Author: David Lee Malone

Rating: Rating: 4.60 / 5
167 reviews

The Vineyard: Exploding Grapes by Damon Johnson

“Like a vintage wine love seeps through our skin quenching hunger’s thirst.” Dark, rich and full bodied, only begin to describe this wonderful blend of poetry contained in The Vineyard: Exploding Grapes. It is a bouquet of love and desire with a spicy undertone of lust. A very generous wine of words, this second collection of poetry from Damon Johnson takes the reader on a poetic journey, and with its smooth attack it is indeed, full on the palate with a lingering finish.

Author: Damon Johnson

Rating: Rating: 4.90 / 5
48 reviews

Struggles of the Women Folk (Tethered Angel) by TM Brown

This is the story of Georgie. She is a young black girl growing up in the 1940s in a small, rural town in Virginia. Life is hard and she dreams of better life. She experiences great loss and heartache. She loses friends and family, as well as the love of her life. And still, she remains strong. This emotional and inspiring story has a gritty dialogue. TM Brown’s signature writing style is captivating. You will find it difficult to stop reading once you begin…

Author: TM Brown

Rating: Rating: 4.80 / 5
82 reviews

The Sharecropper Prodigy: A Southern Historical Thriller by David Lee Malone

A true underdog story of an unlikely hero and two best friends coming of age in depression era, rural Alabama. Tom is white, Ben is black. This creates problems in this particular historical period.
Ben Evans was born forty years too early. A black kid growing up in the height of the Great Depression in the South, being raised by an alcoholic, abusive and incestuous father. This is not the place, nor the circumstances, you would expect one of the brightest young minds of the time to emerge. But Ben has an insatiable curiosity from a very young age to learn everything there is to know about the world. With the help of Rachel Winston, the benevolent daughter of the man who owns the farm the Evan’s family lives on as sharecroppers, Ben finds a way to educate himself. He gains access to Rachel’s text books, as well as her fathers extensive private library. When a series of adventures cause Ben and his best friend Tom Martin to move to Atlanta to find work, Ben gets the opportunity to really expand his education. But the more educated Ben becomes, the more trouble he encounters in a time where black folks were not supposed to forget their place. Despite racism and other seemingly impossible barriers, Ben doesn’t give in to self pity or hatred. Instead, he becomes more determined than ever. Genius and tenacity vs. racism, envy and lynch mobs in this southern historical thriller. Which will prevail? A novel for adults as well as young adult readers.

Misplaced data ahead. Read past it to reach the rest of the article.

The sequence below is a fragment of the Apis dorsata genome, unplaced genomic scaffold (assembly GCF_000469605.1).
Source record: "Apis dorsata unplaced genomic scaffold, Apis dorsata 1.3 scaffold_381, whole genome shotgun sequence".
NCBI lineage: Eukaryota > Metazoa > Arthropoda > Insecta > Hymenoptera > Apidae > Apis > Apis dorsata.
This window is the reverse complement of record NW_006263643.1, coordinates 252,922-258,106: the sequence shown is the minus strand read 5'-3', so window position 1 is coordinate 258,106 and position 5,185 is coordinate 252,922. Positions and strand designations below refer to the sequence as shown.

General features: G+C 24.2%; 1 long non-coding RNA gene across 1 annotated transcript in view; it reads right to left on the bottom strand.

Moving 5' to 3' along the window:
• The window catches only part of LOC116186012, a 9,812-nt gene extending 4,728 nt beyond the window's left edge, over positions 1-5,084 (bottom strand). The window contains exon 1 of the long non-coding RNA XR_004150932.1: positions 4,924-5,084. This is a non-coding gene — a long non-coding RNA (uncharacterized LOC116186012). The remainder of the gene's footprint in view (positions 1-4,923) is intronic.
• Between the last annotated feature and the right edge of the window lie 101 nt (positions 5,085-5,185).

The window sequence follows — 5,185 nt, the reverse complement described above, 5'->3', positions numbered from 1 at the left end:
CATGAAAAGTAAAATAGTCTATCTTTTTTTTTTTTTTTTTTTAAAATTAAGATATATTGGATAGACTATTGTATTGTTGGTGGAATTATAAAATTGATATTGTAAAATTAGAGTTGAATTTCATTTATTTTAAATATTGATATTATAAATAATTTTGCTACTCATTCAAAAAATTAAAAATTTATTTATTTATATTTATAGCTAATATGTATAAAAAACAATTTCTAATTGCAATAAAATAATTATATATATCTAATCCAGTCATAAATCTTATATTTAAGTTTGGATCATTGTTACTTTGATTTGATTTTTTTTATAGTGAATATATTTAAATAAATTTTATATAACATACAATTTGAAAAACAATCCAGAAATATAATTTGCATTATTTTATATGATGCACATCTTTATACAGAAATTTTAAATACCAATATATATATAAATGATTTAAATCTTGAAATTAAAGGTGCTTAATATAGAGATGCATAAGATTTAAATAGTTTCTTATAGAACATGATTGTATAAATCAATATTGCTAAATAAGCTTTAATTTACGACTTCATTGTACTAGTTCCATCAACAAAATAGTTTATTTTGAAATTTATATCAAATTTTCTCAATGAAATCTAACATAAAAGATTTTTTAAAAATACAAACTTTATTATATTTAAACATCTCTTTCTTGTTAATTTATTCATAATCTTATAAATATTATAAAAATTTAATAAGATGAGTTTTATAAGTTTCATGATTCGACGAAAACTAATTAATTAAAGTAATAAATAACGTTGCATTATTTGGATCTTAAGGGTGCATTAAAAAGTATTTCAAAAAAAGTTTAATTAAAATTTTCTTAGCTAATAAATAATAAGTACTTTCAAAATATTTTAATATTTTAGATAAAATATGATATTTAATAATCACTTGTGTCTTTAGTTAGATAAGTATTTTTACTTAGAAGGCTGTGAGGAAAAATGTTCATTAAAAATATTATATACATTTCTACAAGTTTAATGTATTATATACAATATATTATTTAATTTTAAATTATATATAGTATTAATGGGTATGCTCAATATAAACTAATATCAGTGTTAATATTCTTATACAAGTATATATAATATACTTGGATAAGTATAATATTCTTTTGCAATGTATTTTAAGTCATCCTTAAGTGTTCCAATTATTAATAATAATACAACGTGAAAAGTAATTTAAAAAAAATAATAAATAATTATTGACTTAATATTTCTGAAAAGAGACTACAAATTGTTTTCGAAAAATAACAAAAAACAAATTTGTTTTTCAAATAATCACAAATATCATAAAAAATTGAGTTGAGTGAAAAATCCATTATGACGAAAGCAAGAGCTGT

Author: David Lee Malone

Rating: Rating: 4.60 / 5
163 reviews

Drinking from a Bitter Cup by Angela Jackson-Brown

“1978. The year I turned ten and the year my mama killed herself. She was thirty-five, and dying is the last thing that should have been on her mind.”

After the death of her mother, Sylvia Butler’s father, a man she knows only from an old photo, takes her from Louisville, Kentucky to Ozark, Alabama to live with his family. But his wife resents everything about this intruder, from her out-of-wedlock conception to her dark skin and nappy hair.

When the wife’s younger brother Charles returns from Vietnam, Sylvia thinks she has found a friend and confidante, only to be hurt again, but this time, in a manner she never could have imagined.

Set under the backdrop of the Deep South in the 70s and 80s, this coming of age story of redemption and grace follows Sylvia in her journey from awkward girl to confident young woman, at last standing on her own.

Author: Angela Jackson-Brown

Rating: Rating: 4.60 / 5
212 reviews